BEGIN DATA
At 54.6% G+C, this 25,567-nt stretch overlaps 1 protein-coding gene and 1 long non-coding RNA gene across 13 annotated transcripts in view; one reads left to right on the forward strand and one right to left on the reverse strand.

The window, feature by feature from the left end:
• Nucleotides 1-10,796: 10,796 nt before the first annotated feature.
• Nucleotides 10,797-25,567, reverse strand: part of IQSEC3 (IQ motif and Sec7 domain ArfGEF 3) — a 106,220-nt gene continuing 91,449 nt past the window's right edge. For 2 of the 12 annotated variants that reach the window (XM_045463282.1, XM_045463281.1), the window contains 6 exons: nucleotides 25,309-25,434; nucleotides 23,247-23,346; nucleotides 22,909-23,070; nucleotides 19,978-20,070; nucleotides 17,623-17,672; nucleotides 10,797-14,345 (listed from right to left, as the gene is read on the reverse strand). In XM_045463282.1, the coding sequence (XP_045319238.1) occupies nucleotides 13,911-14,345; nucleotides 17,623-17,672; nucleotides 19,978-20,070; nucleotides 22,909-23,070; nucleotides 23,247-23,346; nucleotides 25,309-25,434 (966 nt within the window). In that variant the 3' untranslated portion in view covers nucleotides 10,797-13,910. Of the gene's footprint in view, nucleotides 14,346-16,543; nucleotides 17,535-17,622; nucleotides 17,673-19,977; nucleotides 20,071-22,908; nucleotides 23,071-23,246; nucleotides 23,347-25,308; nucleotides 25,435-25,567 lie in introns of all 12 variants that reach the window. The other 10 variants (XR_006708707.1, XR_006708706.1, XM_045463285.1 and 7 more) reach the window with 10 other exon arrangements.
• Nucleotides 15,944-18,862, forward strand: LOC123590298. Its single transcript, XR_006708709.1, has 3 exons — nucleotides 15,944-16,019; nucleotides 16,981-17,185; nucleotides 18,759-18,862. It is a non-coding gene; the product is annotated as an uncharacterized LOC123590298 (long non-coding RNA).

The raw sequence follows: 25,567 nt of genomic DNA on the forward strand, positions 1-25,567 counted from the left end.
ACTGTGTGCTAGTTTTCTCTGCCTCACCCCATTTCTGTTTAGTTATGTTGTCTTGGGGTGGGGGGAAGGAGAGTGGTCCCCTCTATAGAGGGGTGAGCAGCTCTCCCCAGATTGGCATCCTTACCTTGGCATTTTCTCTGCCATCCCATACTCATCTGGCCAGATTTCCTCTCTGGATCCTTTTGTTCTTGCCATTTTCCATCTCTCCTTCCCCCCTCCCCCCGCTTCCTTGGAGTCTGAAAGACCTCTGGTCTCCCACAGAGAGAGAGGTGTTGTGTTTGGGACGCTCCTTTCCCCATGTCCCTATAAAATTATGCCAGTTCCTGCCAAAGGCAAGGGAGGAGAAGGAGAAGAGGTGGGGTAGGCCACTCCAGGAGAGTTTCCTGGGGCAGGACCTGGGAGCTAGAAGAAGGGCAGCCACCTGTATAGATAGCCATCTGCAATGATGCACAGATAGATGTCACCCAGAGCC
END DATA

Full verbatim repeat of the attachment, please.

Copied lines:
At 54.6% G+C, this 25,567-nt stretch overlaps 1 protein-coding gene and 1 long non-coding RNA gene across 13 annotated transcripts in view; one reads left to right on the forward strand and one right to left on the reverse strand.

The window, feature by feature from the left end:
• Nucleotides 1-10,796: 10,796 nt before the first annotated feature.
• Nucleotides 10,797-25,567, reverse strand: part of IQSEC3 (IQ motif and Sec7 domain ArfGEF 3) — a 106,220-nt gene continuing 91,449 nt past the window's right edge. For 2 of the 12 annotated variants that reach the window (XM_045463282.1, XM_045463281.1), the window contains 6 exons: nucleotides 25,309-25,434; nucleotides 23,247-23,346; nucleotides 22,909-23,070; nucleotides 19,978-20,070; nucleotides 17,623-17,672; nucleotides 10,797-14,345 (listed from right to left, as the gene is read on the reverse strand). In XM_045463282.1, the coding sequence (XP_045319238.1) occupies nucleotides 13,911-14,345; nucleotides 17,623-17,672; nucleotides 19,978-20,070; nucleotides 22,909-23,070; nucleotides 23,247-23,346; nucleotides 25,309-25,434 (966 nt within the window). In that variant the 3' untranslated portion in view covers nucleotides 10,797-13,910. Of the gene's footprint in view, nucleotides 14,346-16,543; nucleotides 17,535-17,622; nucleotides 17,673-19,977; nucleotides 20,071-22,908; nucleotides 23,071-23,246; nucleotides 23,347-25,308; nucleotides 25,435-25,567 lie in introns of all 12 variants that reach the window. The other 10 variants (XR_006708707.1, XR_006708706.1, XM_045463285.1 and 7 more) reach the window with 10 other exon arrangements.
• Nucleotides 15,944-18,862, forward strand: LOC123590298. Its single transcript, XR_006708709.1, has 3 exons — nucleotides 15,944-16,019; nucleotides 16,981-17,185; nucleotides 18,759-18,862. It is a non-coding gene; the product is annotated as an uncharacterized LOC123590298 (long non-coding RNA).

The raw sequence follows: 25,567 nt of genomic DNA on the forward strand, positions 1-25,567 counted from the left end.
ACTGTGTGCTAGTTTTCTCTGCCTCACCCCATTTCTGTTTAGTTATGTTGTCTTGGGGTGGGGGGAAGGAGAGTGGTCCCCTCTATAGAGGGGTGAGCAGCTCTCCCCAGATTGGCATCCTTACCTTGGCATTTTCTCTGCCATCCCATACTCATCTGGCCAGATTTCCTCTCTGGATCCTTTTGTTCTTGCCATTTTCCATCTCTCCTTCCCCCCTCCCCCCGCTTCCTTGGAGTCTGAAAGACCTCTGGTCTCCCACAGAGAGAGAGGTGTTGTGTTTGGGACGCTCCTTTCCCCATGTCCCTATAAAATTATGCCAGTTCCTGCCAAAGGCAAGGGAGGAGAAGGAGAAGAGGTGGGGTAGGCCACTCCAGGAGAGTTTCCTGGGGCAGGACCTGGGAGCTAGAAGAAGGGCAGCCACCTGTATAGATAGCCATCTGCAATGATGCACAGATAGATGTCACCCAGAGCC